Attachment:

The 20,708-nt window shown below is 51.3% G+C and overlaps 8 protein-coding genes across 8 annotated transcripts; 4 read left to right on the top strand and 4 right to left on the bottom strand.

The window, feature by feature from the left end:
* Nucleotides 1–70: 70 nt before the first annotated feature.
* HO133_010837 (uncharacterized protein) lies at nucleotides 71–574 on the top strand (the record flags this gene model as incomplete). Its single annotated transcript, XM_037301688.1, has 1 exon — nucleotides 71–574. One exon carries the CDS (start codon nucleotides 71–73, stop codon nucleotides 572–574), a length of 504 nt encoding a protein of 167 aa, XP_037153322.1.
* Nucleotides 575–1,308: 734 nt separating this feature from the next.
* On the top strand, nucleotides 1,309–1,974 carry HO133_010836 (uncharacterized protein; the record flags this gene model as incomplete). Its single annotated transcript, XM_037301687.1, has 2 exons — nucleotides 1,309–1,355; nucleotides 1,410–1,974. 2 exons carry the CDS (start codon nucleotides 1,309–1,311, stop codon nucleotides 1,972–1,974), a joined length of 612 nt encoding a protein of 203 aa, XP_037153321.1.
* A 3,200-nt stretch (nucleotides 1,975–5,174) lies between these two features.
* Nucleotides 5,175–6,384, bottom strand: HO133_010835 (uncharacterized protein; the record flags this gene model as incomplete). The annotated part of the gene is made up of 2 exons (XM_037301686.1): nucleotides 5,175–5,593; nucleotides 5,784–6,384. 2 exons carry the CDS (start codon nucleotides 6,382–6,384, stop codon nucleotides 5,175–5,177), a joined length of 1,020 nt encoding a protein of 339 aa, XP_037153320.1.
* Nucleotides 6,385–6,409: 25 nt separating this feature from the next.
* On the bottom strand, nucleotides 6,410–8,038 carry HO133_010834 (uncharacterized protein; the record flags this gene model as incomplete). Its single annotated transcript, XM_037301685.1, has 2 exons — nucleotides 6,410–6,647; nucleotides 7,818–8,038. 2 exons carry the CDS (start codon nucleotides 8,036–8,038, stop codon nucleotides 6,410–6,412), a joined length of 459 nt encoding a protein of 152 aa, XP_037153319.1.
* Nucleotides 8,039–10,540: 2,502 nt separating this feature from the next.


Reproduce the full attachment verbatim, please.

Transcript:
The 20,708-nt window shown below is 51.3% G+C and overlaps 8 protein-coding genes across 8 annotated transcripts; 4 read left to right on the top strand and 4 right to left on the bottom strand.

The window, feature by feature from the left end:
* Nucleotides 1–70: 70 nt before the first annotated feature.
* HO133_010837 (uncharacterized protein) lies at nucleotides 71–574 on the top strand (the record flags this gene model as incomplete). Its single annotated transcript, XM_037301688.1, has 1 exon — nucleotides 71–574. One exon carries the CDS (start codon nucleotides 71–73, stop codon nucleotides 572–574), a length of 504 nt encoding a protein of 167 aa, XP_037153322.1.
* Nucleotides 575–1,308: 734 nt separating this feature from the next.
* On the top strand, nucleotides 1,309–1,974 carry HO133_010836 (uncharacterized protein; the record flags this gene model as incomplete). Its single annotated transcript, XM_037301687.1, has 2 exons — nucleotides 1,309–1,355; nucleotides 1,410–1,974. 2 exons carry the CDS (start codon nucleotides 1,309–1,311, stop codon nucleotides 1,972–1,974), a joined length of 612 nt encoding a protein of 203 aa, XP_037153321.1.
* A 3,200-nt stretch (nucleotides 1,975–5,174) lies between these two features.
* Nucleotides 5,175–6,384, bottom strand: HO133_010835 (uncharacterized protein; the record flags this gene model as incomplete). The annotated part of the gene is made up of 2 exons (XM_037301686.1): nucleotides 5,175–5,593; nucleotides 5,784–6,384. 2 exons carry the CDS (start codon nucleotides 6,382–6,384, stop codon nucleotides 5,175–5,177), a joined length of 1,020 nt encoding a protein of 339 aa, XP_037153320.1.
* Nucleotides 6,385–6,409: 25 nt separating this feature from the next.
* On the bottom strand, nucleotides 6,410–8,038 carry HO133_010834 (uncharacterized protein; the record flags this gene model as incomplete). Its single annotated transcript, XM_037301685.1, has 2 exons — nucleotides 6,410–6,647; nucleotides 7,818–8,038. 2 exons carry the CDS (start codon nucleotides 8,036–8,038, stop codon nucleotides 6,410–6,412), a joined length of 459 nt encoding a protein of 152 aa, XP_037153319.1.
* Nucleotides 8,039–10,540: 2,502 nt separating this feature from the next.